Easter Traditions From Around The World

There are different traditions all around the world when it comes to easter. Some come across as very strange, while others make a little bit more sense. Let us take a look at some of the strangest Easter Traditions we could find from around the world.



Bermuda is a country known for its traditions and its strong beliefs in religion. According to the Bible, Jesus died from our sins on Good Friday and rose from his grave on Easter Sunday. In Bermuda, they symbolize this resurrection by flying kites high into the heavens. These kites take weeks to create, which is a big part of the tradition. It brings families together just as Jesus wanted.

After the flight is over, the kites are actually dismantled and never used again. Every year new kites are made.



Italy celebrates Easter a little different, and a little louder. They make what is called a Rube Goldberg Machines. Which some have said are “explosive terror”. The Goldberg machine in Florence is started with a holy fire, using shards of flints. These shards are taken from the burial place of Christ and used to light a candle.

They drag the candle through the city on a massive cart, which stands of 30ft tall and is said to be over 300 years old, to the Cathedral Square. Once there, the Cardinal of Florence lights a fake dove on fire, which lights 20 minutes of nonstop fireworks.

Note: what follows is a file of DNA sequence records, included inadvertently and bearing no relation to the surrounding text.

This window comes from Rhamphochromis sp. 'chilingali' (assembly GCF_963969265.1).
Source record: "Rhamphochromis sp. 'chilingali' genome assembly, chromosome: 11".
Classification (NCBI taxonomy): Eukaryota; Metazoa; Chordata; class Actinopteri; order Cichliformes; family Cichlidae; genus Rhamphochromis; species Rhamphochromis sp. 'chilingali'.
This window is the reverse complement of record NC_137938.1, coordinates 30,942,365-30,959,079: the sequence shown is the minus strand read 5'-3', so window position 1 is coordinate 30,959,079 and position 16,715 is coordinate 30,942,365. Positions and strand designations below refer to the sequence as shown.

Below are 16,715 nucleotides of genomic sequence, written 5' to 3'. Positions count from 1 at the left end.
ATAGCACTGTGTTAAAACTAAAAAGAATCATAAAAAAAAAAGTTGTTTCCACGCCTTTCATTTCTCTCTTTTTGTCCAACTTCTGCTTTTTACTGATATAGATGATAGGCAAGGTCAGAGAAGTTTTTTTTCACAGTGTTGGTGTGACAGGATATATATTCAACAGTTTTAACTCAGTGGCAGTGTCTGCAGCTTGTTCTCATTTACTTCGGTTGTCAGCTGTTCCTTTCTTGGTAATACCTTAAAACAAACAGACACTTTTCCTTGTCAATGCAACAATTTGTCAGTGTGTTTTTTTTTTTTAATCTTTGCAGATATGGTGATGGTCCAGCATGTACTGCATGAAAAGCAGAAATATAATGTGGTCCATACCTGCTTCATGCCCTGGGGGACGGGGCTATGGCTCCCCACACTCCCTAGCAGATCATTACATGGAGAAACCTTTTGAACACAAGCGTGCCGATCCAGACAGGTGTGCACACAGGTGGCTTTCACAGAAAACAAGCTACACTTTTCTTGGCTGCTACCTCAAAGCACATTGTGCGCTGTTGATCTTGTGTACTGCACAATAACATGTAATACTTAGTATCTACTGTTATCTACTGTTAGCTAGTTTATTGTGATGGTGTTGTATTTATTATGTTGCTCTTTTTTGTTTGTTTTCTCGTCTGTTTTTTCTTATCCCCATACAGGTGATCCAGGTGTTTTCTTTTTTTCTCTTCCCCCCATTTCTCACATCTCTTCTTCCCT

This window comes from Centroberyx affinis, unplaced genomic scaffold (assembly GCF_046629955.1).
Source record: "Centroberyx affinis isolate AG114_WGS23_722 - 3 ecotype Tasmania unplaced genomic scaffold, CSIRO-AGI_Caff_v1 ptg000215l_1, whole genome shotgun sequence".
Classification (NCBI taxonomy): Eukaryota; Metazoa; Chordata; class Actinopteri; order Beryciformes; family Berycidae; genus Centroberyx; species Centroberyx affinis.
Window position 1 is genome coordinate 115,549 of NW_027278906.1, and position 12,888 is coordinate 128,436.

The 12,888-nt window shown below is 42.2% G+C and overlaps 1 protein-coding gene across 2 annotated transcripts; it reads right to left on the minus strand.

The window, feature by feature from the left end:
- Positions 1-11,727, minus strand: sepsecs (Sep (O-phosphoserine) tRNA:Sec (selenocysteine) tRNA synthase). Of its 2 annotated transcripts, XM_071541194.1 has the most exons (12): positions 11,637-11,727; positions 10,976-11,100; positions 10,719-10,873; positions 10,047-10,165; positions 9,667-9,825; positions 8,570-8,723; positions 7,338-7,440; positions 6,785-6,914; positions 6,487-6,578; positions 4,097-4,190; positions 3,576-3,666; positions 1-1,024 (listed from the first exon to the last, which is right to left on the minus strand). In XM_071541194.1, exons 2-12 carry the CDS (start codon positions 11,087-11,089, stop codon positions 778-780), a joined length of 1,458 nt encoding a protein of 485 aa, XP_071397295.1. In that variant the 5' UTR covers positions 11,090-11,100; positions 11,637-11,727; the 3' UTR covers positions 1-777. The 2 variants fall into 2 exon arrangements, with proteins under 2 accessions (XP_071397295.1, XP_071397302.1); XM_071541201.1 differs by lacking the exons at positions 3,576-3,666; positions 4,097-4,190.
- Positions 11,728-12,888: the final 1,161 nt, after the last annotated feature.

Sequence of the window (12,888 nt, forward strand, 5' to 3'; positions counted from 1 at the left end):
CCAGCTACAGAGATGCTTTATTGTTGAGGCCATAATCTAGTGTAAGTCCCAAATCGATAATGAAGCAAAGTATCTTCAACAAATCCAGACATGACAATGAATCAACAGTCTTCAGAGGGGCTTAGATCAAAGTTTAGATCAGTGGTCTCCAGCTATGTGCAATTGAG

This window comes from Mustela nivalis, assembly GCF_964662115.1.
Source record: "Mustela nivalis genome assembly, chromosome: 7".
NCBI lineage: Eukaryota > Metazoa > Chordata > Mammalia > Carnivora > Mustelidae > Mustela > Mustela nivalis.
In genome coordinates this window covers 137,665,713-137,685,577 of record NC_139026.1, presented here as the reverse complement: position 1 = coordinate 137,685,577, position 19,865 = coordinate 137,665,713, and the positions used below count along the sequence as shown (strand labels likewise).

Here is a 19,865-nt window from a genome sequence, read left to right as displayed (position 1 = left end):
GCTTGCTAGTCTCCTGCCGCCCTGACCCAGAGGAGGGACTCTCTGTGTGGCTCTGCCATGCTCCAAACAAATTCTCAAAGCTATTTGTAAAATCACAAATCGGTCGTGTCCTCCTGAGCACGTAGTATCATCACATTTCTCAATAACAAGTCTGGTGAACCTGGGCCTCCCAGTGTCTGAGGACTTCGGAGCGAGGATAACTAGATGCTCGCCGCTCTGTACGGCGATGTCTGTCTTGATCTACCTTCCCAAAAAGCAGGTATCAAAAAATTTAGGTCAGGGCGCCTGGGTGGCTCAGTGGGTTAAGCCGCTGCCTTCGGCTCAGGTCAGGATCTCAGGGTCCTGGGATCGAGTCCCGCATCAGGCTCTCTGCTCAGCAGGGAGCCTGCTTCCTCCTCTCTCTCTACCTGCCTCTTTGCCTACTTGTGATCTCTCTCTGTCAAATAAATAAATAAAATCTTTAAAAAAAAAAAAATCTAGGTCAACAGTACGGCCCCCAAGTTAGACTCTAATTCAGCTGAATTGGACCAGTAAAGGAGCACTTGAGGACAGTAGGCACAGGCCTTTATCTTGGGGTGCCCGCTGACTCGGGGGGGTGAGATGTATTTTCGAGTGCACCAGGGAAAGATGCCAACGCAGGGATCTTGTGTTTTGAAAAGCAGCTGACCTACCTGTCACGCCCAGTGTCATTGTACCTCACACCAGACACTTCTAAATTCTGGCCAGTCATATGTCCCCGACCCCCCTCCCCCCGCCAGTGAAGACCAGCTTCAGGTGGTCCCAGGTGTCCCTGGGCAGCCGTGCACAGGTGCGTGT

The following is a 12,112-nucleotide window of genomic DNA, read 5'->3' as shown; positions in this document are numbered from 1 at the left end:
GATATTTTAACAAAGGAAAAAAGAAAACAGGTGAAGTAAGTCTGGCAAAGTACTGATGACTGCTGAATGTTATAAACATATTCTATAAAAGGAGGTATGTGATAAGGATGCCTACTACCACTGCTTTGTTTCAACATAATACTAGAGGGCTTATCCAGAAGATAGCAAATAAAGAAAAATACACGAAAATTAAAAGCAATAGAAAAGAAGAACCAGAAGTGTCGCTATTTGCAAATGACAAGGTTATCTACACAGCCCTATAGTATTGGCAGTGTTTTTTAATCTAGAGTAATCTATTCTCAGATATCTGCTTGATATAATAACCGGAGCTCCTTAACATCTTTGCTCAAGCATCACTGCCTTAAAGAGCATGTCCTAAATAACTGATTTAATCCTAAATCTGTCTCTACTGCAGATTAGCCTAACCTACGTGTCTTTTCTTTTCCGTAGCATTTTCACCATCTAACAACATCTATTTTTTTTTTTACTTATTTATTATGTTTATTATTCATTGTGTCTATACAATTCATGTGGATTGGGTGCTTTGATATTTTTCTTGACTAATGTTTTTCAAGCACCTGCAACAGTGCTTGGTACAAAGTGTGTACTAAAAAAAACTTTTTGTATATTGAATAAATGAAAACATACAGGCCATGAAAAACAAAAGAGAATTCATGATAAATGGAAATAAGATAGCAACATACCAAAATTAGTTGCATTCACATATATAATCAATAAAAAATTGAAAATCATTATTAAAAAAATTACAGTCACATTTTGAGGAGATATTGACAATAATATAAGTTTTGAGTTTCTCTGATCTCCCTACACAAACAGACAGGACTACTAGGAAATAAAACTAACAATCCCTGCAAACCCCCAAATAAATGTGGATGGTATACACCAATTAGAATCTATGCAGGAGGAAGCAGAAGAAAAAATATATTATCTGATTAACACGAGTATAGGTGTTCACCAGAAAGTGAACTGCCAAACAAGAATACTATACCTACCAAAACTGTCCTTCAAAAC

Instead of Peter Rabbit, France actually has a Bell which can fly across multiple countries. It is said that on Silent Saturday all churches in France will stop ringing their bells in order to mourn the passing of Jesus. Which makes sense… however, children are told that the reason these bells aren’t ringing, is because these bells actually flew to Rome to see the Pope. And upon their return, they drop eggs and candy all around France for kids to find.



Denmark knows what they’re doing! They’ve managed to combine Easter with Halloween. That’s twice as much candy! Children are allowed to dress up in costumes and go door to door to get more candy.

However, there is a catch. The children have to decorate willow branches as gifts for those who give them candy and chocolate in return.



If you ever needed a reason to move to Norway this is ti. The country completely shuts down for a week. The means no school, no work, no grocery shopping, etc. You have an entire week to just relax. You can’t run errands because everything is closed. So you truly are forced to do nothing. How amazing is that?